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The Minister of the Interior on Domestic Reform (May 1915)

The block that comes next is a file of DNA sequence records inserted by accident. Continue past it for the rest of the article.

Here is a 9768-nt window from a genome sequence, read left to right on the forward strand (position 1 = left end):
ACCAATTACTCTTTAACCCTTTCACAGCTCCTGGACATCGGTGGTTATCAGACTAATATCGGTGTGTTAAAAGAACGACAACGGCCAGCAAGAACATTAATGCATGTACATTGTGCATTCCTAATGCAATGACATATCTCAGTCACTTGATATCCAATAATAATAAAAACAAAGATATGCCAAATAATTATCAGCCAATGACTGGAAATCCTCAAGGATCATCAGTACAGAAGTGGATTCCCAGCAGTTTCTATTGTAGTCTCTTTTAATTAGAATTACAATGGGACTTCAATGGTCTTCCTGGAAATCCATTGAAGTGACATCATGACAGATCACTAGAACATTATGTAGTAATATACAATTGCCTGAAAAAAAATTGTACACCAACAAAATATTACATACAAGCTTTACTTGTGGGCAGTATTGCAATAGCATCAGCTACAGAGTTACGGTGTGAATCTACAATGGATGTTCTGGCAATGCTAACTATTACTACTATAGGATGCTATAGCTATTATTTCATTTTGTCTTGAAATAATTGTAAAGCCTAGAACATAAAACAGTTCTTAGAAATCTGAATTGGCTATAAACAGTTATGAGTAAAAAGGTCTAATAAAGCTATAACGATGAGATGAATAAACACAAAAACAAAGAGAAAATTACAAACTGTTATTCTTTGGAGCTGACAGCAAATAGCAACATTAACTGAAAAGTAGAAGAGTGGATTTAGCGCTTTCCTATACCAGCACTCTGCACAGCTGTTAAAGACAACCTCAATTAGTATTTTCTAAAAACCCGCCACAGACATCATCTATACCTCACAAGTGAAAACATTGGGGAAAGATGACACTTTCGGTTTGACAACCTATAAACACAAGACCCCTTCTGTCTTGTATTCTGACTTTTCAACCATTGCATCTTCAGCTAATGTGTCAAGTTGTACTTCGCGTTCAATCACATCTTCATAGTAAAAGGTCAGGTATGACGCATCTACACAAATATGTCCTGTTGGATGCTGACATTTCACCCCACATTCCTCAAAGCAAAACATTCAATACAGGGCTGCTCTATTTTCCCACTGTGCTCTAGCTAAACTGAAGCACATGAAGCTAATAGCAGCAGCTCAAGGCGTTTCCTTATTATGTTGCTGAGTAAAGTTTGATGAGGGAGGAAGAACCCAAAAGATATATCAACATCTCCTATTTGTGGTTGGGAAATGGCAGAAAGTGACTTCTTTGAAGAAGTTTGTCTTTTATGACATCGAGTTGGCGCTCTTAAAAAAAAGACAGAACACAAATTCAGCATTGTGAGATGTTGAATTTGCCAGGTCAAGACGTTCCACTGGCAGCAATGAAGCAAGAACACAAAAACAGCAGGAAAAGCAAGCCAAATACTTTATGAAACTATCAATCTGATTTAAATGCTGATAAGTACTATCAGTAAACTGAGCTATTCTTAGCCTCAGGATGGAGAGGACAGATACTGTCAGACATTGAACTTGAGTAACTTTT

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The desires that have been publicly discussed fall mainly into two categories. On the one hand, they focus on reform of the Prussian suffrage, and, on the other hand, on rescinding all so-called emergency laws, that is, legal provisions that are directed against particular political parties – above all, those that have been decreed for the protection of Germandom – or those that are directed primarily against particular classes of the population or political parties. The question of the Prussian suffrage and the so-called Polish policy of the Prussian government can be disregarded here. We are therefore talking primarily about a modification of the Law on Associations and provisions that regulate the so-called right of assembly for workers. As far as the Law on Associations is concerned, at issue is a modification of §1, 12 and 17. To the extent that Social Democrats have expressed their sentiments in this regard, they essentially have to do with reshaping these paragraphs, inasmuch as they limit activities of the trade unions. The Socialists demand a provision that exempts the trade unions from the Law on Associations. Such a provision would mean that the trade unions would be privileged over all other corporations and economic and political associations. Nothing would prevent youths from joining unions. Likewise, language restrictions would not apply to trade-union meetings. If the Social Democratic side nevertheless also expressly demands the elimination of §17, it contends that this paragraph involves an intensification of the Prussian Law on Associations, which prohibits only students and apprentices from belonging to political associations. The Socialists claim further that, particularly in Prussia, the operation of §17 has resulted in prohibiting youths from belonging to any kind of associations that are affiliated in any way with the Social Democratic Party. That these complaints have a certain justification cannot be denied. Prussian administrative practice does tend to treat under the Law on Associations trade unions that have any sort of ties to the Social Democratic Party. This practice obviously does not do justice to the predominantly economic significance of the trade unions, and it belies declarations that the government made when the Law on Associations was passed. These declarations gave assurances that trade unions that limit their activities to those described in §152 of the Industrial Code would not fall under the Law on Associations. Furthermore, there can be little doubt that the Law on Associations has also been applied to youth groups that, although led by Social Democrats, restrict themselves in general to activities that are not political, such as the gymnastic associations and the so-called workers’ educational associations. Events and assemblies of youths have in fact been forbidden when the agenda simply comprised recitations of the German classics and musical performances of innocuous content. All these complaints would be eliminated were the actual practice of the authorities more liberal, particularly in Prussia – that is to say, if the law were interpreted not expansively but restrictively. Because, however, even if such a practice were to be introduced, no long-term promises could be given; the Socialists demand legal guarantees.

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